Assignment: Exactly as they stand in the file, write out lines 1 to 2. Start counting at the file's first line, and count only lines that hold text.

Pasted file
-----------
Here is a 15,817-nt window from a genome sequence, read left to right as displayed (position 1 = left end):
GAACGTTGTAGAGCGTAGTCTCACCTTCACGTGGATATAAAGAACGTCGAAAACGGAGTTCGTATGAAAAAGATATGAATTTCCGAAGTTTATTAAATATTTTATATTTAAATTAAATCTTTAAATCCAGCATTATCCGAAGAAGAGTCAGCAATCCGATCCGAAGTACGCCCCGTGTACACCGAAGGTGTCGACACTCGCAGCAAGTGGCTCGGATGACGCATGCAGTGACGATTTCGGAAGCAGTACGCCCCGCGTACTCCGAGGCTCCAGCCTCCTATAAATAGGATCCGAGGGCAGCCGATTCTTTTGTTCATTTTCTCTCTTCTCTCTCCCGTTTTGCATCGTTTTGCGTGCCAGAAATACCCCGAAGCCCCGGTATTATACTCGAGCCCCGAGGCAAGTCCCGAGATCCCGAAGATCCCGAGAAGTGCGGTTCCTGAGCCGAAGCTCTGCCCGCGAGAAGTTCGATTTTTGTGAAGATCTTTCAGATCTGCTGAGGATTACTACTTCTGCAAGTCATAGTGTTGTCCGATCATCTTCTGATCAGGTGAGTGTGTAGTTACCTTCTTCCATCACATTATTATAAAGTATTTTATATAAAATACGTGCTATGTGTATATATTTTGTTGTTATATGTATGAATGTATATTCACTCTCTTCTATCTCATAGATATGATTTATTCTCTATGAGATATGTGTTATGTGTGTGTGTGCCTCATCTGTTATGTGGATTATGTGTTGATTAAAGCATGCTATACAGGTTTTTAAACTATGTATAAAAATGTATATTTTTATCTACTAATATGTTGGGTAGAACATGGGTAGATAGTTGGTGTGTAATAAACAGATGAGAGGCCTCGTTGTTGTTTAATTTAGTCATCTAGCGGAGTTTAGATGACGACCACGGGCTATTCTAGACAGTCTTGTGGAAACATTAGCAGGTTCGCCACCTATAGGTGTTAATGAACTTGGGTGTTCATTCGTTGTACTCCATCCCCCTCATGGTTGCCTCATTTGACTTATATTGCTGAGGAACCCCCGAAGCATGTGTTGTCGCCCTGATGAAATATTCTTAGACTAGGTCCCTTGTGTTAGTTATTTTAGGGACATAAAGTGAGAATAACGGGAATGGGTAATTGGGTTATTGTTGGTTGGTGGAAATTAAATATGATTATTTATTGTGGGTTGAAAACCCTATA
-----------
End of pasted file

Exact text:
Here is a 15,817-nt window from a genome sequence, read left to right as displayed (position 1 = left end):
GAACGTTGTAGAGCGTAGTCTCACCTTCACGTGGATATAAAGAACGTCGAAAACGGAGTTCGTATGAAAAAGATATGAATTTCCGAAGTTTATTAAATATTTTATATTTAAATTAAATCTTTAAATCCAGCATTATCCGAAGAAGAGTCAGCAATCCGATCCGAAGTACGCCCCGTGTACACCGAAGGTGTCGACACTCGCAGCAAGTGGCTCGGATGACGCATGCAGTGACGATTTCGGAAGCAGTACGCCCCGCGTACTCCGAGGCTCCAGCCTCCTATAAATAGGATCCGAGGGCAGCCGATTCTTTTGTTCATTTTCTCTCTTCTCTCTCCCGTTTTGCATCGTTTTGCGTGCCAGAAATACCCCGAAGCCCCGGTATTATACTCGAGCCCCGAGGCAAGTCCCGAGATCCCGAAGATCCCGAGAAGTGCGGTTCCTGAGCCGAAGCTCTGCCCGCGAGAAGTTCGATTTTTGTGAAGATCTTTCAGATCTGCTGAGGATTACTACTTCTGCAAGTCATAGTGTTGTCCGATCATCTTCTGATCAGGTGAGTGTGTAGTTACCTTCTTCCATCACATTATTATAAAGTATTTTATATAAAATACGTGCTATGTGTATATATTTTGTTGTTATATGTATGAATGTATATTCACTCTCTTCTATCTCATAGATATGATTTATTCTCTATGAGATATGTGTTATGTGTGTGTGTGCCTCATCTGTTATGTGGATTATGTGTTGATTAAAGCATGCTATACAGGTTTTTAAACTATGTATAAAAATGTATATTTTTATCTACTAATATGTTGGGTAGAACATGGGTAGATAGTTGGTGTGTAATAAACAGATGAGAGGCCTCGTTGTTGTTTAATTTAGTCATCTAGCGGAGTTTAGATGACGACCACGGGCTATTCTAGACAGTCTTGTGGAAACATTAGCAGGTTCGCCACCTATAGGTGTTAATGAACTTGGGTGTTCATTCGTTGTACTCCATCCCCCTCATGGTTGCCTCATTTGACTTATATTGCTGAGGAACCCCCGAAGCATGTGTTGTCGCCCTGATGAAATATTCTTAGACTAGGTCCCTTGTGTTAGTTATTTTAGGGACATAAAGTGAGAATAACGGGAATGGGTAATTGGGTTATTGTTGGTTGGTGGAAATTAAATATGATTATTTATTGTGGGTTGAAAACCCTATA